Focus: New Info from Slow Muons

Phys. Rev. Focus 5, 22
A new precision technique confirms that the magnetic field penetrates a superconductor only a few hundred nanometers below the surface in exactly the way theory predicts.
Figure caption
J. F. Allen/Univ. of St. Andrews
Field-free zone. A permanent magnet floats above a superconductor because the superconductor excludes magnetic fields from its interior. A new precision technique confirms that the magnetic field penetrates only a few hundred nanometers below the surface in exactly the way theory predicts.Field-free zone. A permanent magnet floats above a superconductor because the superconductor excludes magnetic fields from its interior. A new precision technique confirms that the magnetic field penetrates only a few hundred nanometers below the sur... Show more

The magnetic properties of superconductors are at least as fascinating as their extremely high electrical conductivity. As researchers try to understand the new high temperature superconductors (HTSCs) at a fundamental level, they need to scrutinize magnetic fields inside these materials. A new technique using cold muons, described in the 22 May PRL, can probe these fields within nanometers of a material’s surface–by far the most detailed look ever. The authors verified that a magnetic field penetrates just inside the surface of a HTSC in exactly the way established theories predict, but other questions remain open regarding the internal field configurations within HTSCs. Experts say the technique promises applications to many other areas of condensed matter physics as well.

Internal magnetic fields are hard to measure, and muons provide one of the few probes up to the task. A muon is a heavier, shorter-lived sibling of the electron, and by virtue of its spin, the muon is sensitive to magnetic fields. In the technique called muon spin rotation (µSR) energetic muons plow into a sample and get stuck inside, like BBs shot into a loaf of bread. When muons expire–after 2 microseconds on average–they beget electrons, and by carefully observing these electrons, researchers obtain precise pictures of the magnetic field at the site where the muons took their last breaths.

The typical limitation to the muon spin rotation technique arises from the muons’ high speed. “Conventional muons, with energies of about 4 MeV, will pass straight through many samples of interest,” says Ted Forgan, of the University of Birmingham in England, a co-author of the new paper. At this energy, traveling at one-fifth the speed of light, muons embed themselves relatively deep inside a target. Elvezio Morenzoni and his colleagues at the Paul Scherrer Institute in Switzerland refined the latest µSR technique, in which they slow the muons to just 15 eV in energy by sending them through a dense gas. By varying a voltage that accelerates the muons, the team can control the precise depth to which the particles penetrate a sample.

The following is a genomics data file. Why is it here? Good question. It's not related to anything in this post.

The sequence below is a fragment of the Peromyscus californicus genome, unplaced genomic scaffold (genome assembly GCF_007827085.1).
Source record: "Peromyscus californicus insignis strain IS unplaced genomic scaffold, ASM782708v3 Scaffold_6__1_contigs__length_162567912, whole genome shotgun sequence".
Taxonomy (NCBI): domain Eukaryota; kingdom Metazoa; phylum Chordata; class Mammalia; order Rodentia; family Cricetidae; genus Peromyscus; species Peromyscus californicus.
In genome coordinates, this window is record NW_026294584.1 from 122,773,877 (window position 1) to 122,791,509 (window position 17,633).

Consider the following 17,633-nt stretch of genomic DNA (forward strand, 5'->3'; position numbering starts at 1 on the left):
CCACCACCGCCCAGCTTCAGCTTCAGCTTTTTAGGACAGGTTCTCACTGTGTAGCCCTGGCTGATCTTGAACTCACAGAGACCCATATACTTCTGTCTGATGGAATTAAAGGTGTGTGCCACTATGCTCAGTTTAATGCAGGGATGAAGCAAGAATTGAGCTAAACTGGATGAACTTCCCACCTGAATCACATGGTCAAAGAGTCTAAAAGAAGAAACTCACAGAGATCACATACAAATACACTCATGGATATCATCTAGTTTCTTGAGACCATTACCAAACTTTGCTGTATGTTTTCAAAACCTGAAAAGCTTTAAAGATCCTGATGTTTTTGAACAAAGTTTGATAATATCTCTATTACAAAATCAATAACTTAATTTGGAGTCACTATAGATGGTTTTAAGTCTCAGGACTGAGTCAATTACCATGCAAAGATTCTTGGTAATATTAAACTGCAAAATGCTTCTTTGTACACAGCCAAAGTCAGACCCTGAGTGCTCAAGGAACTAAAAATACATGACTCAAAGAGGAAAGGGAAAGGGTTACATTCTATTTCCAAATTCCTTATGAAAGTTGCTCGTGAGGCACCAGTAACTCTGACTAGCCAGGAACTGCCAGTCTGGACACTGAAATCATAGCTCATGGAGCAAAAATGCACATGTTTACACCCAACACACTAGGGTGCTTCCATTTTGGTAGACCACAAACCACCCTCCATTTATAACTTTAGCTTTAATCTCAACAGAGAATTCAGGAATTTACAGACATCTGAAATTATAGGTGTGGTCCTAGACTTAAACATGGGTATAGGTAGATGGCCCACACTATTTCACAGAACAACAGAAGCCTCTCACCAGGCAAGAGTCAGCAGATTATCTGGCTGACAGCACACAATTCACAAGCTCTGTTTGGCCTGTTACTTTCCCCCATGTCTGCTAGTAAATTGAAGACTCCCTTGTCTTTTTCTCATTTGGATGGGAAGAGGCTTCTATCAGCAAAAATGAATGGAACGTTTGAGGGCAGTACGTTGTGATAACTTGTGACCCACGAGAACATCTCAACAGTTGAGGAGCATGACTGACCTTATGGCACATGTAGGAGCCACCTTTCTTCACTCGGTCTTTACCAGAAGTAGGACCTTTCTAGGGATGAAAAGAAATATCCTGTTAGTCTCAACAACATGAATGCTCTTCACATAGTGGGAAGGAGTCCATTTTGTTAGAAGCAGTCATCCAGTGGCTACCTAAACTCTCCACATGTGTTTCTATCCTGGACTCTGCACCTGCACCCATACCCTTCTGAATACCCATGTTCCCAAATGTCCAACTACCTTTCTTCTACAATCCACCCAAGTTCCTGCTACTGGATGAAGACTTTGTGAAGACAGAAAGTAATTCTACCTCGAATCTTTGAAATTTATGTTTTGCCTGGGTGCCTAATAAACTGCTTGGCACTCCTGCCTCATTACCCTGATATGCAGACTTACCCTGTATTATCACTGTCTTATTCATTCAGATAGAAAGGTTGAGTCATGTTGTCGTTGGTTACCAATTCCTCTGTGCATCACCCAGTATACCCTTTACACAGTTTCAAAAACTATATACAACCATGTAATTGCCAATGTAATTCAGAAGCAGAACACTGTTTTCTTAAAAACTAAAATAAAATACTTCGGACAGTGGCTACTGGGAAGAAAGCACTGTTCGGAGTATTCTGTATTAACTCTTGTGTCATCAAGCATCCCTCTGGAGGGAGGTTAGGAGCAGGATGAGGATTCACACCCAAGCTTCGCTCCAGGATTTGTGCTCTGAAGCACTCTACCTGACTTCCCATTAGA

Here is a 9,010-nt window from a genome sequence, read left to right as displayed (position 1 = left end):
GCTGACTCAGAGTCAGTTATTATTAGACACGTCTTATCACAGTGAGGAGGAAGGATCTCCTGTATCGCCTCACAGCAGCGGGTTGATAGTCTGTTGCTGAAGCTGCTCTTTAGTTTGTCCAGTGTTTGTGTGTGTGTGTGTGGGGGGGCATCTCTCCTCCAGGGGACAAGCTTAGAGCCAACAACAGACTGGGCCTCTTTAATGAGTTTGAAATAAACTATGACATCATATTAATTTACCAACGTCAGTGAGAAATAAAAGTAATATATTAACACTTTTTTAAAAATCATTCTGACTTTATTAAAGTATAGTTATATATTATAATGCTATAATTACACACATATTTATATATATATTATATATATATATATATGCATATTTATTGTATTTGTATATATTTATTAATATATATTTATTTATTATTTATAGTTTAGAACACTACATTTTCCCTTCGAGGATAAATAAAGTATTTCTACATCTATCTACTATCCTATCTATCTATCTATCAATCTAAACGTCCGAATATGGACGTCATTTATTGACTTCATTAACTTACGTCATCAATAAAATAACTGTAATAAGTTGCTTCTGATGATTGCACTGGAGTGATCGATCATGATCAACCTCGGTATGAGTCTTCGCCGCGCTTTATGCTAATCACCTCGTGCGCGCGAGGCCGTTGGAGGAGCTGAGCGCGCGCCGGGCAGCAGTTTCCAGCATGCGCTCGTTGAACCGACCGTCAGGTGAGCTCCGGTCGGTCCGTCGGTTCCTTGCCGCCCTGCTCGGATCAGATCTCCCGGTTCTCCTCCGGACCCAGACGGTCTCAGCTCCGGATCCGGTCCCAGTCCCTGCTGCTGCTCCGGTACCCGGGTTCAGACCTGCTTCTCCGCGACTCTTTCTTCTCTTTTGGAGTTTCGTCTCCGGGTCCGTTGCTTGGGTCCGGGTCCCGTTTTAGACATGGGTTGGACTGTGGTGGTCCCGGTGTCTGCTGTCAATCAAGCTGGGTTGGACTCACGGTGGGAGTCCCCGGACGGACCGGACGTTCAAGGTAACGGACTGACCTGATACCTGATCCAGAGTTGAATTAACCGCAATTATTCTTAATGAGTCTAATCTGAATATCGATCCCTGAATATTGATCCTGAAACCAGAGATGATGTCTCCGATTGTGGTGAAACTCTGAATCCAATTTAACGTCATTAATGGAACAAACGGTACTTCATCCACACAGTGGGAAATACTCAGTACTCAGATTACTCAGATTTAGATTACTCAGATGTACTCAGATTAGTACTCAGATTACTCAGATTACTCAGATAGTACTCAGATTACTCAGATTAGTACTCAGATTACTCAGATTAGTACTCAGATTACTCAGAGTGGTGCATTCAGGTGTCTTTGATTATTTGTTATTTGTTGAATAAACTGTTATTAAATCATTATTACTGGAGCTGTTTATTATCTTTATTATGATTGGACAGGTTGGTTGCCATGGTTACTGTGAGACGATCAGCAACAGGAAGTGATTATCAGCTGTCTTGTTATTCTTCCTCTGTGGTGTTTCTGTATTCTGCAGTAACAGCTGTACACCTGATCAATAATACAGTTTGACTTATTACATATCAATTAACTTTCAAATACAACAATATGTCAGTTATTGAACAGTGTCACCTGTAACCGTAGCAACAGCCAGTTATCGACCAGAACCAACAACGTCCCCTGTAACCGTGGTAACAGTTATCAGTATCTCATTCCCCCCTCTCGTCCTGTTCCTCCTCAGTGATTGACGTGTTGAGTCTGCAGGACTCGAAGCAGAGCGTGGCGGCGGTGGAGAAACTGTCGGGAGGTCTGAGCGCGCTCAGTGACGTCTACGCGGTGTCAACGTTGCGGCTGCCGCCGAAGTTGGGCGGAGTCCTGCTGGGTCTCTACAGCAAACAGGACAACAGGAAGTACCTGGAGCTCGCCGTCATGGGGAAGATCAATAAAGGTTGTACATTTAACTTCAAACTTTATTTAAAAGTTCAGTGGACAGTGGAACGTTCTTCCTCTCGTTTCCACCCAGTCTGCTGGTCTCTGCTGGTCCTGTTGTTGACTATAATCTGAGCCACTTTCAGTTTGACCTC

A superconductor provided the ideal first task for the technique. A cold superconductor normally expels magnetic fields from its interior, but the field infiltrates the edges of the superconductor to a depth of hundreds of nanometers. Since the mid-1930s, physicists have assumed that the internal magnetic field strength decreases exponentially with increasing depth, but no one had devised a way to directly measure the field strength so close to the surface. In the new experiments, Forgan, Morenzoni, and their colleagues used muons at six different energies between 3 and 30 keV to probe a HTSC to a depth of up to 152 nm. The results show a precisely exponential decrease of the penetrating magnetic field, confirming the decades-old assumption, and showing that HTSCs follow the same behavior as traditional superconductors.

Jeff Sonier, of Los Alamos National Laboratory in New Mexico, sees significant implications for the added capabilities of µSR. The research community now has “a sensitive magnetic probe which can be used to study both the surface and bulk of the same sample,” he says. That will allow more precise tests of theories of superconductivity and other magnetic phenomena.

–Brandon Brown

Brandon Brown is an Assistant Professor of Physics at the University of San Francisco and a freelance science writer.

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Superconductivity

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